The occasional caprice that has determined tune titles is not evident in the hymn titles. majority of hymns derive their titles, like other poems, from the thought of the words. Some, however, in their title declare the occasion of their inspiration, as “For the Anniversary Day of One's Conversion” (1), “Written before Preaching at Portland” (241), “An Apology for my Twilight Rambles Addressed to a Lady” (498), “After Preaching to the Newcastle Colliers” (643), the stories of which have already been told in a previous chapter. The following original titles speak for themselves: “Comfort in God under the Removal of Ministers or other Useful Persons by Death” (592), “For the Dedication of an Organ, or for a Meeting of Choirs” (27), "A Liturgy for Missionary Meetings” (60), “The Holy Catholic Church: the Communion of Saints” (207), written by a Catholic on the Ninth Article of the Creed. Toplady's title to our hymn “Rock of Ages” (279), “A living and dying Prayer for the Holiest Believer in the World,” was evidently intended for an answer to the doctrine that Christian perfection is attainable before death.




OUR HYMNODY A RESTATEMENT OF CREED HYMNS are eloquent teachers of doctrine. Some hymnologists have carelessly stated that true hymns should not teach theology. The statement needs qualifying. Art best achieves her purposes when she least appears to be consciously striving for them. Likewise hymns are often the most effective teachers when they least seem to be didactic. The hymnwriter must assume the tone of prophet rather than logician, for syllogisms cannot be woven into the fabric of a hymn. Some of Isaac Watts's favorite hymns have been strangled by over-dogmatism. Nevertheless, the body of our hymns contains all of the fundamental thought on which our religious system is built; and there is not an essential doctrine of our faith that cannot be found in the Hymnal.

The influence of hymns as teachers of theology to the people can hardly be overestimated. Their very form is adapted to easy memorization. Clothed in language concise and chaste, swaying to the motion of rhythm, and rounded with rhyme, these poetical phrases that bear the great spiritual truths of the Church, when repeatedly sung to inspiring music, firmly fasten themselves upon the memories of the people.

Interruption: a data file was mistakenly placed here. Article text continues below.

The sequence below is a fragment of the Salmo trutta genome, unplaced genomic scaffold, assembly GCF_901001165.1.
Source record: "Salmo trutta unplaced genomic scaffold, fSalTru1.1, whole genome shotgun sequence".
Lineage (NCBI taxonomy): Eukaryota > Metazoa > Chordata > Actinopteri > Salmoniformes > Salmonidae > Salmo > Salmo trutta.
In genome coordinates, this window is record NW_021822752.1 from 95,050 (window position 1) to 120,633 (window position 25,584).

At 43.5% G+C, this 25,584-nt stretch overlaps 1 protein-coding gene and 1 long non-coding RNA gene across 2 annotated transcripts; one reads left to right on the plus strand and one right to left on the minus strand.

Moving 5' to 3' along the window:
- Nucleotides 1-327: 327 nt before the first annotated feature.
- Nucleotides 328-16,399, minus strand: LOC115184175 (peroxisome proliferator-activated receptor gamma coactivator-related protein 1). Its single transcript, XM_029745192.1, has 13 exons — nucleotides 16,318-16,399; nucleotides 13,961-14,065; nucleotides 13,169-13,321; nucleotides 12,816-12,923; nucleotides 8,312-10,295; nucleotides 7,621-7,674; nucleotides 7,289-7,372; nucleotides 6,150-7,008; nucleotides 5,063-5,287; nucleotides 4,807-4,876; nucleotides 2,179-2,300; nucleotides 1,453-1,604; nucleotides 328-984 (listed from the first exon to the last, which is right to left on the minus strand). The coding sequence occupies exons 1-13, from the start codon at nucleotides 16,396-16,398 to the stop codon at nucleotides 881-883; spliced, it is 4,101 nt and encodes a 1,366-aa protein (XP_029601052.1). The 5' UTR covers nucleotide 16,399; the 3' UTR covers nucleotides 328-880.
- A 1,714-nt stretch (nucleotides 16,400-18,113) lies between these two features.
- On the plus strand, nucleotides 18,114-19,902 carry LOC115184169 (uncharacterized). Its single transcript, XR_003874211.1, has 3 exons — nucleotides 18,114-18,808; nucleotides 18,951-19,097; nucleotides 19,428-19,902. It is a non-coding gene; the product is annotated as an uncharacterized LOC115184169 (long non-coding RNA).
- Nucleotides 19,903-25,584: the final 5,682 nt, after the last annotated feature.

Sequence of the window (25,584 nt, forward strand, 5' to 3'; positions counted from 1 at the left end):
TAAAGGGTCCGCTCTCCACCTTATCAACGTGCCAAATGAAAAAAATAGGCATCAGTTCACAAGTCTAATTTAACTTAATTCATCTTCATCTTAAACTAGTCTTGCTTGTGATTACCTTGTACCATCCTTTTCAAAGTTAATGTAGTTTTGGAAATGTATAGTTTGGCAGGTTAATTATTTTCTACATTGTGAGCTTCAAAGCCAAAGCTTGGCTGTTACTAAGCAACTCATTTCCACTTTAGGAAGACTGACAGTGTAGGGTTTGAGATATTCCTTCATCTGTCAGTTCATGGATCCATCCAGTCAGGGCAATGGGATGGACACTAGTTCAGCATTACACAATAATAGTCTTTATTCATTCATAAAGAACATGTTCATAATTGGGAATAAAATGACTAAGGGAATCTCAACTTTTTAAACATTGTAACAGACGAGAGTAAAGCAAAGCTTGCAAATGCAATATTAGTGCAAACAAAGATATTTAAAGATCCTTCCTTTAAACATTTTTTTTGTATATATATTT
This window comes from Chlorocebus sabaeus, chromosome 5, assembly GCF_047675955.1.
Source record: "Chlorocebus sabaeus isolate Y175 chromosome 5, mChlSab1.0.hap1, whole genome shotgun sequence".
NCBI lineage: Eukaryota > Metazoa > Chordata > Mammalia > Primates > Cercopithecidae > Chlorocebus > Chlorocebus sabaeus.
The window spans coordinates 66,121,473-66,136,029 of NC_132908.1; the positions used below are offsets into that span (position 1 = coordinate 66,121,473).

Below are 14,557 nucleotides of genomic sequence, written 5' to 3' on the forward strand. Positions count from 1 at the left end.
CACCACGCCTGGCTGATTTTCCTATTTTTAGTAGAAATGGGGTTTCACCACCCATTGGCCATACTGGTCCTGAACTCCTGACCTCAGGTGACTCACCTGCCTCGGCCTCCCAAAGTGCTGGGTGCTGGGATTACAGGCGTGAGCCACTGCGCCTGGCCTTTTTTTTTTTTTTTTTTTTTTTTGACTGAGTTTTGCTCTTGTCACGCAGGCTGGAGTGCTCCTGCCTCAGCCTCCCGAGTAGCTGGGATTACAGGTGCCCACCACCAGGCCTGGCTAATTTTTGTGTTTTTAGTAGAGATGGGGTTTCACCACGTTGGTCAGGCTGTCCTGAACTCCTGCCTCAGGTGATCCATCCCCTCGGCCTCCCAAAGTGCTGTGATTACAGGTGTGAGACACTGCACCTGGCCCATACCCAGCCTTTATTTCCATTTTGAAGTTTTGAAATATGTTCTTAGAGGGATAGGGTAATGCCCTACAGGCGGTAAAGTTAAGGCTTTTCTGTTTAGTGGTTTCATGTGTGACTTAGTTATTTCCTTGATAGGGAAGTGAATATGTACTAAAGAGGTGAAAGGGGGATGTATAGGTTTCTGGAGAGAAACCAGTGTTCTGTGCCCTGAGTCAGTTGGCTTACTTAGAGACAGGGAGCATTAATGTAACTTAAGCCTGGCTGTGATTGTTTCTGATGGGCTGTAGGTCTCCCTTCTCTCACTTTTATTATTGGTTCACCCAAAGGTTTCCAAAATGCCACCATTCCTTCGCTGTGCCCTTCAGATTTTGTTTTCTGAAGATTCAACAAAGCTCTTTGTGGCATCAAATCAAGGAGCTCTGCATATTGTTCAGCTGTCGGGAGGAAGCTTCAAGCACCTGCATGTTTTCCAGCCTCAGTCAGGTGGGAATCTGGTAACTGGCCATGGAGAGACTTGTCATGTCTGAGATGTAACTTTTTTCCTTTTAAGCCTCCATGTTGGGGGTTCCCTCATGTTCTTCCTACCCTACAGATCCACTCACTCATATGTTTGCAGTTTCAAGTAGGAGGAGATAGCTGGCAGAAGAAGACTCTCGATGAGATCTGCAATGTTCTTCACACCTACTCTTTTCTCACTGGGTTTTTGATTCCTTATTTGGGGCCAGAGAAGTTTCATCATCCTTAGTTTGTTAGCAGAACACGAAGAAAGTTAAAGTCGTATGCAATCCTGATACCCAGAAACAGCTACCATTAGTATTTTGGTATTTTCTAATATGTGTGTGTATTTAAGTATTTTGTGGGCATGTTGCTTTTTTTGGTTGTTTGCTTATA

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William T. Stead, in his “Hymns that Have Helped,” bears witness to the power of a hymn once deeply lodged in his memory: “It is Newton's hymn, which begins, ‘Begone, unbelief.' I can remember my mother singing it when I was a tiny boy, barely able to see over the book-ledge in the minister's pew; and to this day, whenever I am in doleful dumps, and the stars in their courses appear to be fighting against me, that one doggerel verse comes back clear as a blackbird's note through the morning mist.” An early American rhymed Psalter contains a quaint defense of the custom of setting the psalms to verse by insisting that verse is of lighter weight than the same bulk of prose, and therefore men find it easier to carry in their memories than prose.

Furthermore, the hymn and its melody from their very nature tend to be more often repeated, not only in church worship but also in the home circle and in private devotion, than is the formal statement of belief, or the exposition of theology from the pulpit. Our favorite hymns thus become a part of ourselves, and thereby give expression to principles which, from our inner experience and study of the Word, we recognize to be true, although often without having previously defined them clearly in our thought.

Martin Luther recognized this; and under his leadership hymn-singing attained its first widespread popularity among the people. With all Germany singing the hymns of justification by faith to the stately German chorales, the protest against the doctrines as well as the pernicious practices of Rome